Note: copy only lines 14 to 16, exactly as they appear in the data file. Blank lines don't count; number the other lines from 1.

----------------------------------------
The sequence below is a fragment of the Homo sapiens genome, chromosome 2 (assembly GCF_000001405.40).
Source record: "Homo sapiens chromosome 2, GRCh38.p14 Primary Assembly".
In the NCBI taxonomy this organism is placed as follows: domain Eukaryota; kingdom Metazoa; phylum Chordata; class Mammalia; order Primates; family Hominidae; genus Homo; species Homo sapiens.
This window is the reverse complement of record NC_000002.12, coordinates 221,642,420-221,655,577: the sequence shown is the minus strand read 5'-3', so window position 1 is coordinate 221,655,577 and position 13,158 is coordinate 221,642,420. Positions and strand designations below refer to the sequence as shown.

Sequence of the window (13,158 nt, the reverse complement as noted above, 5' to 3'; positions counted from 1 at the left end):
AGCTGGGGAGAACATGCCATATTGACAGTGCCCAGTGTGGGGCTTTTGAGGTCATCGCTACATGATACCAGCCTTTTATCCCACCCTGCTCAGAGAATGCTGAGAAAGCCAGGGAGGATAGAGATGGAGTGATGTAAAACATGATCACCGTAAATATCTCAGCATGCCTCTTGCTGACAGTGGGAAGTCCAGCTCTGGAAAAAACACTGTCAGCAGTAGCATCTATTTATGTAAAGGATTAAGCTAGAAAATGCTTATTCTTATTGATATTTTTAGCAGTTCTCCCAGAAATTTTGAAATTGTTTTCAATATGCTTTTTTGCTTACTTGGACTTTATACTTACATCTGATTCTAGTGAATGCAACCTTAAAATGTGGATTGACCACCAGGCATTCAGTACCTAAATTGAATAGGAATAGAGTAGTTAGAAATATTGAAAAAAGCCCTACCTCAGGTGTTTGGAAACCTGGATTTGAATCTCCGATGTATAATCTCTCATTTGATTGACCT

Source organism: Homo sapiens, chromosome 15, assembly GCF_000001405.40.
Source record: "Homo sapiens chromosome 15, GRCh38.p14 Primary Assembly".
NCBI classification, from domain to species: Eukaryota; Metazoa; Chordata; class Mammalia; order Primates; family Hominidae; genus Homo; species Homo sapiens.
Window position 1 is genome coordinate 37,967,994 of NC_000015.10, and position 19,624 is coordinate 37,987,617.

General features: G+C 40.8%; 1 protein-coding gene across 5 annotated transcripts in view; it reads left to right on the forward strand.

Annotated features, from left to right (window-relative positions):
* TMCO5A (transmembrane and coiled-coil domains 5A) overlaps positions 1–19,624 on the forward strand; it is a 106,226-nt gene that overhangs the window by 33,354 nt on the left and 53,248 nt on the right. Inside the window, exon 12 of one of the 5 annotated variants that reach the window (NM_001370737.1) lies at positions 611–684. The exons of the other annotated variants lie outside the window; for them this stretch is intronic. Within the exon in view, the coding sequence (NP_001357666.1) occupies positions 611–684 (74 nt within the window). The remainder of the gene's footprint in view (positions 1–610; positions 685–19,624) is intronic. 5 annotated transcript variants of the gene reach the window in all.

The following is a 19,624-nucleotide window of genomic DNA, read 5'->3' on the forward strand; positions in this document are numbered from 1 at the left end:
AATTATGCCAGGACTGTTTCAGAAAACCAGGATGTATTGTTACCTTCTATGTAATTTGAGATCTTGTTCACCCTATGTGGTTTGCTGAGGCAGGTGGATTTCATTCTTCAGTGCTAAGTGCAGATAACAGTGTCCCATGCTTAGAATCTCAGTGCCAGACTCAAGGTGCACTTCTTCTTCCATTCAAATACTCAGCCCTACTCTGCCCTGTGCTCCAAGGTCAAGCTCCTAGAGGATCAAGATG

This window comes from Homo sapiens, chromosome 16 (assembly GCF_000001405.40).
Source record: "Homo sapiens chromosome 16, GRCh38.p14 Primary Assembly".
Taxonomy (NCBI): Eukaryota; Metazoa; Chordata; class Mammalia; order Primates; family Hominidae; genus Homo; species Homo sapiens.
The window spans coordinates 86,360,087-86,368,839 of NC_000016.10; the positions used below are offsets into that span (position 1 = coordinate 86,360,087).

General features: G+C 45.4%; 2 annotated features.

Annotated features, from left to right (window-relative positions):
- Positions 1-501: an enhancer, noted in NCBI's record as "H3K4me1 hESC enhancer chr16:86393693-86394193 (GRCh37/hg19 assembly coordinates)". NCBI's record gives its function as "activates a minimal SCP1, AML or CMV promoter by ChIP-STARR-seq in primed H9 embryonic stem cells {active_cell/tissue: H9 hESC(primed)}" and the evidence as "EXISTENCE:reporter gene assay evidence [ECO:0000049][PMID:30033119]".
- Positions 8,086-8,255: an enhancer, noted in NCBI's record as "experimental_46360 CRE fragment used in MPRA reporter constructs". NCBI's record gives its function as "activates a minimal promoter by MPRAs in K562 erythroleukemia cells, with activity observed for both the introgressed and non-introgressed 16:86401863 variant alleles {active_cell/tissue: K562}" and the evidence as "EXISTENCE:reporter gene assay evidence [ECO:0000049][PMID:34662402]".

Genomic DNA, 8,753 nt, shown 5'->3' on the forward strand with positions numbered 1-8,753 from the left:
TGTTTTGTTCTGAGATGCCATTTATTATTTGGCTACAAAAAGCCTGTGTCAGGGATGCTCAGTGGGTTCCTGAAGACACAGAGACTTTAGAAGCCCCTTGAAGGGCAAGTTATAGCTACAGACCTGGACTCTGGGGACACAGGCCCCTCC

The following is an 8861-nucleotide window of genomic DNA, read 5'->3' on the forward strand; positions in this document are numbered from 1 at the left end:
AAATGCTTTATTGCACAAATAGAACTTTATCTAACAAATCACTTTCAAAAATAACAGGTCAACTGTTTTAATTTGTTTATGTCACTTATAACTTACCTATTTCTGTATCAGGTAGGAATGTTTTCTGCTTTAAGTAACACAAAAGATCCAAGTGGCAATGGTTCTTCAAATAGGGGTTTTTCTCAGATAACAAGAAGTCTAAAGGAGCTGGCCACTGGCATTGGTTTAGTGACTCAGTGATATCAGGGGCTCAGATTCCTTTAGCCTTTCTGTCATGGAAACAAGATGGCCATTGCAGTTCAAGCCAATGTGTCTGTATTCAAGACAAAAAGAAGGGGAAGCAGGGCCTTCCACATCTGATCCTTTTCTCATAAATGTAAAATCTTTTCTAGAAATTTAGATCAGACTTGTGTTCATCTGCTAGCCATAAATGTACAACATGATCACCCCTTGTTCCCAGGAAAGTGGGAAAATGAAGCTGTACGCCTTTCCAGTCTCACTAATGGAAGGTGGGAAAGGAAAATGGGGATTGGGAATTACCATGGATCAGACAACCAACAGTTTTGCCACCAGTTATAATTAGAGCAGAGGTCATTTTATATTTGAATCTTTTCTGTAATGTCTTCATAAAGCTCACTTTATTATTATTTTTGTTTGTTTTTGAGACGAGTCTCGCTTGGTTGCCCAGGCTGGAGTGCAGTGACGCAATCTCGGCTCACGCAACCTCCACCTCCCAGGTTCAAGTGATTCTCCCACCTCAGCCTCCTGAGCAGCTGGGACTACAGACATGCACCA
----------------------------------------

The following is a 19,624-nucleotide window of genomic DNA, read 5'->3' on the forward strand; positions in this document are numbered from 1 at the left end:
AATTATGCCAGGACTGTTTCAGAAAACCAGGATGTATTGTTACCTTCTATGTAATTTGAGATCTTGTTCACCCTATGTGGTTTGCTGAGGCAGGTGGATTTCATTCTTCAGTGCTAAGTGCAGATAACAGTGTCCCATGCTTAGAATCTCAGTGCCAGACTCAAGGTGCACTTCTTCTTCCATTCAAATACTCAGCCCTACTCTGCCCTGTGCTCCAAGGTCAAGCTCCTAGAGGATCAAGATG

This window comes from Homo sapiens, chromosome 16 (assembly GCF_000001405.40).